10 ways to improve the profit in your Dynamics NAV department – Part 3 – Training the future consultants

10 ways to improve the profit in your Dynamics NAV department – Part 3 – Training the future consultants

Many Dynamics NAV partners complain about, that the consultant wages have sky-rocketed the last ten years, and that might be true. As a consequence, the hourly rates have increased as well, but not quite as much as the salaries. This means that the Dynamics NAV partners have only one parameter to adjust: The number of billable hours. Often the billable hours are 70% but some partners increase this to 80% or even more.

Is that even realistic?

In Denmark, we have a calculation that looks like this:

  • 12 months á 162 hours                          1.944 hours
  • 5 weeks of holiday (some even six)          187 hours
  • Bank holidays (10 days)                              75 hours
  • Average number of sick days (8 days)        60 hours
  • Further education (10 days)                        75 hours

Already we are down to 1547 hours available. If we then consider end of December and July – August to be low-season where we are down to 50% effectivity then we can subtract another 162 hours which gives us 1385 hours all together to contribute to the company revenue. Given a invoiceable percentage of 70 the number of hours are only 969.

In Denmark, an average mid-level developer can have around €71.000 according to the Nigel Frank salary survey, but that’s not the complete cost:

Salary    € 71.000

Holiday salary € 1.775

Pension    € 3.550

Laptop    € 2.000

Phone    € 1.000

Other Exp.    € 10.000

There can be many other costs but already here we have a total cost per employee of € 89.325 and with only 969 hours to earn that money our cost price is €92 per hour.

So why have the salaries sky-rocketed and what can we do about it?

As mentioned in the previous post Dynamics NAV partners have a tendency to hire seasoned consultants, that can contribute from day one.

But there is only one place to find those.

That is from the other Dynamics NAV partners, who then – urgently – need to find a replacement. From where? Also from the other Dynamics NAV partners. Since no one wants to switch job without getting better conditions, this will increase the general salaries in the Dynamics NAV community and by that, also increase the pressure to the consultants to perform better and earn more money to the Dynamics NAV partner.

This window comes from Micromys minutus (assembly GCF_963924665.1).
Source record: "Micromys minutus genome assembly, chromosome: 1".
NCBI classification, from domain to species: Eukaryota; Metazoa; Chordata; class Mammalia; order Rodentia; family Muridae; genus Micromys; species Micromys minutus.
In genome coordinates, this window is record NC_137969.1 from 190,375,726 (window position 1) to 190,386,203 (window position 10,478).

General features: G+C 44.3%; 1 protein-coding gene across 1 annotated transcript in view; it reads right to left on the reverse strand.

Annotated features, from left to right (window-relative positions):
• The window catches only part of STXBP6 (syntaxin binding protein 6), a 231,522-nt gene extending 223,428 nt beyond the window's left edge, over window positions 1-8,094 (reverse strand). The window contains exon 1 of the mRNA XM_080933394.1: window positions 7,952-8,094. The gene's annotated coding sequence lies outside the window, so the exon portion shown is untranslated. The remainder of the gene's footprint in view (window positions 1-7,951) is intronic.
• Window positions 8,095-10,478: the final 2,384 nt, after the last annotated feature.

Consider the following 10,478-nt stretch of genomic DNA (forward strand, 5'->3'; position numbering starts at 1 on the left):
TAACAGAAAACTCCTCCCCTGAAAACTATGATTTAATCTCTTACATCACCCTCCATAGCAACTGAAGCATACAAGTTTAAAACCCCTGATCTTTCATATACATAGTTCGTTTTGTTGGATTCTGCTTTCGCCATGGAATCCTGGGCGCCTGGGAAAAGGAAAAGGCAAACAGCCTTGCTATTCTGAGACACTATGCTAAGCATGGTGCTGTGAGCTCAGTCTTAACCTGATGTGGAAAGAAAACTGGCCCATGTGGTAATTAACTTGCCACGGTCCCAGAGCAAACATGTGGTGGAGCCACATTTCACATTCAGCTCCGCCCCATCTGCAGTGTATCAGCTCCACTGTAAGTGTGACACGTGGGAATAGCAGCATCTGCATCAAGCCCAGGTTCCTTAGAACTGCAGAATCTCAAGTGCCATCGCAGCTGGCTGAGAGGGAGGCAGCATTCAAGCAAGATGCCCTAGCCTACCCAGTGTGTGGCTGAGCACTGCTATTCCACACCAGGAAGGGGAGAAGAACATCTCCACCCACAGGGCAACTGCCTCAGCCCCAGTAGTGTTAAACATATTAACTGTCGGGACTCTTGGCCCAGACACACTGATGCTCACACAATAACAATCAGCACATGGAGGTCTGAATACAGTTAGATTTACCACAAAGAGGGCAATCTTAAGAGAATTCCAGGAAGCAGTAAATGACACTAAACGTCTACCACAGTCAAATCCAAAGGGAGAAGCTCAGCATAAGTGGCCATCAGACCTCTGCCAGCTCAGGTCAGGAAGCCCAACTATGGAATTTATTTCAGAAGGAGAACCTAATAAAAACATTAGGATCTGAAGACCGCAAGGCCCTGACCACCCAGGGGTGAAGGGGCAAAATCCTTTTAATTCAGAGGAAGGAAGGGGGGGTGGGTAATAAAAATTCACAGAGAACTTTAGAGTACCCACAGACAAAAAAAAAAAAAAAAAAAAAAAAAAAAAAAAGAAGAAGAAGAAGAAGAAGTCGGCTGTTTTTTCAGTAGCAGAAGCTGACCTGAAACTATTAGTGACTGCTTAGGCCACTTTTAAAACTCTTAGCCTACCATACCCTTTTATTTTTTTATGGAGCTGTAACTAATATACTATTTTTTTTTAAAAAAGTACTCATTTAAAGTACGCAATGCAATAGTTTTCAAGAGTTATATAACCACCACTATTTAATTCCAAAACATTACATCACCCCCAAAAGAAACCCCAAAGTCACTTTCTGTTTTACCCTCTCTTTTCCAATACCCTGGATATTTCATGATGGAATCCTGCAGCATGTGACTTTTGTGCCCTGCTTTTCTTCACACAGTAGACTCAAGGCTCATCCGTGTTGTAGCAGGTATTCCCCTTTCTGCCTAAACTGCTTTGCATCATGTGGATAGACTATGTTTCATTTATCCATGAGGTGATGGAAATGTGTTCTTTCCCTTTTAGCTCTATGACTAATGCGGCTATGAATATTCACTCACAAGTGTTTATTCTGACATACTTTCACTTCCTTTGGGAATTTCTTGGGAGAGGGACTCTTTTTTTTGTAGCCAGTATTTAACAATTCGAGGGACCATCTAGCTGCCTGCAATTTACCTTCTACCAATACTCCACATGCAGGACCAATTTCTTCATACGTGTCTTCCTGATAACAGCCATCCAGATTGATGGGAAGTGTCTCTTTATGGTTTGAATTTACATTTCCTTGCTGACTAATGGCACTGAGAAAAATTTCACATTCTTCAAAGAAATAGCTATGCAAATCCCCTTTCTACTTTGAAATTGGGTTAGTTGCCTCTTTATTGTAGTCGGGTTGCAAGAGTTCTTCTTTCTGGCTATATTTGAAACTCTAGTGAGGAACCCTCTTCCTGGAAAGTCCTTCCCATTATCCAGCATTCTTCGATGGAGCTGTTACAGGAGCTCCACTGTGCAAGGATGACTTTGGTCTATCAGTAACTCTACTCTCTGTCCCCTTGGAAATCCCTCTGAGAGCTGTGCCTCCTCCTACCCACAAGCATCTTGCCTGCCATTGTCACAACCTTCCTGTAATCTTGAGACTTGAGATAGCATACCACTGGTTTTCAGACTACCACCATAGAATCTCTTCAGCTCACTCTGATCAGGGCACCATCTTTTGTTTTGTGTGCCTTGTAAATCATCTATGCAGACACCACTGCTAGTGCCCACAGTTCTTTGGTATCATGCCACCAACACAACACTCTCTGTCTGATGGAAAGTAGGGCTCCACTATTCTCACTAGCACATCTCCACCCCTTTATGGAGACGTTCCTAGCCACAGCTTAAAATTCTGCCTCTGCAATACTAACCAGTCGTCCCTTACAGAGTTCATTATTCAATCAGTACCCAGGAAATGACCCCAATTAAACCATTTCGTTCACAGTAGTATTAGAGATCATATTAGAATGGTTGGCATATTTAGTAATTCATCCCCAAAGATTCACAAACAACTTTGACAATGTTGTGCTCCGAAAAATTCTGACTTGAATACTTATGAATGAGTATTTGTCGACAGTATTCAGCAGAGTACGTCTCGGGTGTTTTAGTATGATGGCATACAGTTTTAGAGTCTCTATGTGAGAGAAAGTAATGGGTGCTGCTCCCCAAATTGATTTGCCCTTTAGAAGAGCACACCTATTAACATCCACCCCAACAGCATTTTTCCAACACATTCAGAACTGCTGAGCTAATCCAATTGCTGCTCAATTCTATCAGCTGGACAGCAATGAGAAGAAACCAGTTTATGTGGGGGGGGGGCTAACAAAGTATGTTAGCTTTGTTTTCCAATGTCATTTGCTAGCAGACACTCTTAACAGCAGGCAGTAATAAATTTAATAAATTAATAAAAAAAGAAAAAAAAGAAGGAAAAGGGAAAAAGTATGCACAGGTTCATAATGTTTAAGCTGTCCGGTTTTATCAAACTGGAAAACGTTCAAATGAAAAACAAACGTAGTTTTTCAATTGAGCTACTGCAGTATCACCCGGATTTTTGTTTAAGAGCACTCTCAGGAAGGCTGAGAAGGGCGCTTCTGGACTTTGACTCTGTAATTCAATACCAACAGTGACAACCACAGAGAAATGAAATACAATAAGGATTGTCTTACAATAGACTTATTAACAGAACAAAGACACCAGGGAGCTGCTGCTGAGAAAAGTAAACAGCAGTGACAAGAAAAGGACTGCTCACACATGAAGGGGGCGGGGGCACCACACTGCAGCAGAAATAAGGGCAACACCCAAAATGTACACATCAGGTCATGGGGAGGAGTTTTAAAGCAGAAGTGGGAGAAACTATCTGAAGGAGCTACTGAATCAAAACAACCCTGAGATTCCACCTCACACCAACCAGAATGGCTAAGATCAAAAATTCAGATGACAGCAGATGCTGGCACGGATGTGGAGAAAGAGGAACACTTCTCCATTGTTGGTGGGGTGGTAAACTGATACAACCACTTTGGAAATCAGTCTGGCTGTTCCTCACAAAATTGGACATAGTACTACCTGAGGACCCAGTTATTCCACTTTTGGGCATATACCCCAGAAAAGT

This is a short-sited solution – and not to mention – not very nice to the colleagues in the market. Therefore, it is time to look a bit more forward and a little less on the bottom-line. In the nineties, there were a lot of unemployed engineers in Denmark. Therefore, Navision introduced, together with the local government job-centers, a program to retrain unemployed engineers to become Dynamics NAV consultants (then Navision). Many of the seasoned consultants and even managers at the Dynamics NAV partners today were recruited in those days.

Today, some local initiatives like the Readynez Academy program where brand-new college graduates are recruited to work with Dynamics NAV partners receiving a thorough training in everything from, “Introduction to ERP”, SureStep, Project Management, Dynamics NAV application or development depending of the student’s chosen consultant path.

If we are to keep a constant flow of new consultants, we need to have at least 10% new consultants on the way at any time.

Think about it – this is a win-win situation.

Firstly, you get consultants that can be billed at a lower rate for assignments that does not take the experience of a seasoned consultant/developer. Now, many seasoned spend hours doing tedious tasks at the customers maybe not even at full rate.

You get loyalty from the employee because you took a chance on them from the beginning. This of course depending on, if merit based salary increases have been given along the way. This is no other than the maintenance price you would pay for a machine to prevent is giving-up on you.

The price you have to pay is to allocate some time to coach the new consultants.

One of my previous bosses had a sign behind her desk saying:

Company work policy:

  • We want to have fun.
  • We want to make money.
  • We don’t want to make so much money, that it is no longer fun and
  • We don’t want to have so much fun, that we no longer make money

Maybe we need to go to work for work AND have fun.

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